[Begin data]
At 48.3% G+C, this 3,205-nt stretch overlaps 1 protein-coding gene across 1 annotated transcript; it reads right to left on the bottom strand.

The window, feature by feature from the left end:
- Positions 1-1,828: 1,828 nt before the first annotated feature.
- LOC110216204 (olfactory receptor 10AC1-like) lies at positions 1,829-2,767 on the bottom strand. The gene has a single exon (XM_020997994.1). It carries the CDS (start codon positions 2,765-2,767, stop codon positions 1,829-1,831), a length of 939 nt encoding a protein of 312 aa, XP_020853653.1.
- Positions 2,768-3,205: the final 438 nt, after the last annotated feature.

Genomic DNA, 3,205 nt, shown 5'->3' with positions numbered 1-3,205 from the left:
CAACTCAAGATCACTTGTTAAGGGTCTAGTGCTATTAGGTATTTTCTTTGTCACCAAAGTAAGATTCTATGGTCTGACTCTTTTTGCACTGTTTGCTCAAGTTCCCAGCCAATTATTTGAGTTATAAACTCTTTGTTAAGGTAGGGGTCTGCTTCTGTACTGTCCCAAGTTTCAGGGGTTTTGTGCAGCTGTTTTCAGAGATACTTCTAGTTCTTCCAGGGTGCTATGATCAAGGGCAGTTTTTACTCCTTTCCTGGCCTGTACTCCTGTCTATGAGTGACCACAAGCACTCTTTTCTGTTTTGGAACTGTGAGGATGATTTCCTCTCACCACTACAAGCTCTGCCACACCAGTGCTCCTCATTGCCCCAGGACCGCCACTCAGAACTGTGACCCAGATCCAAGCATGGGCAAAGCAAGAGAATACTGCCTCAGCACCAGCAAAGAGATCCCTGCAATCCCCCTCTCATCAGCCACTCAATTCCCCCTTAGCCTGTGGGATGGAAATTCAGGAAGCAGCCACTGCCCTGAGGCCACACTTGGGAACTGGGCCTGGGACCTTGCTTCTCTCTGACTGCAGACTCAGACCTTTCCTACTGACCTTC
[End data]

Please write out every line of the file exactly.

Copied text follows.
At 48.3% G+C, this 3,205-nt stretch overlaps 1 protein-coding gene across 1 annotated transcript; it reads right to left on the bottom strand.

The window, feature by feature from the left end:
- Positions 1-1,828: 1,828 nt before the first annotated feature.
- LOC110216204 (olfactory receptor 10AC1-like) lies at positions 1,829-2,767 on the bottom strand. The gene has a single exon (XM_020997994.1). It carries the CDS (start codon positions 2,765-2,767, stop codon positions 1,829-1,831), a length of 939 nt encoding a protein of 312 aa, XP_020853653.1.
- Positions 2,768-3,205: the final 438 nt, after the last annotated feature.

Genomic DNA, 3,205 nt, shown 5'->3' with positions numbered 1-3,205 from the left:
CAACTCAAGATCACTTGTTAAGGGTCTAGTGCTATTAGGTATTTTCTTTGTCACCAAAGTAAGATTCTATGGTCTGACTCTTTTTGCACTGTTTGCTCAAGTTCCCAGCCAATTATTTGAGTTATAAACTCTTTGTTAAGGTAGGGGTCTGCTTCTGTACTGTCCCAAGTTTCAGGGGTTTTGTGCAGCTGTTTTCAGAGATACTTCTAGTTCTTCCAGGGTGCTATGATCAAGGGCAGTTTTTACTCCTTTCCTGGCCTGTACTCCTGTCTATGAGTGACCACAAGCACTCTTTTCTGTTTTGGAACTGTGAGGATGATTTCCTCTCACCACTACAAGCTCTGCCACACCAGTGCTCCTCATTGCCCCAGGACCGCCACTCAGAACTGTGACCCAGATCCAAGCATGGGCAAAGCAAGAGAATACTGCCTCAGCACCAGCAAAGAGATCCCTGCAATCCCCCTCTCATCAGCCACTCAATTCCCCCTTAGCCTGTGGGATGGAAATTCAGGAAGCAGCCACTGCCCTGAGGCCACACTTGGGAACTGGGCCTGGGACCTTGCTTCTCTCTGACTGCAGACTCAGACCTTTCCTACTGACCTTC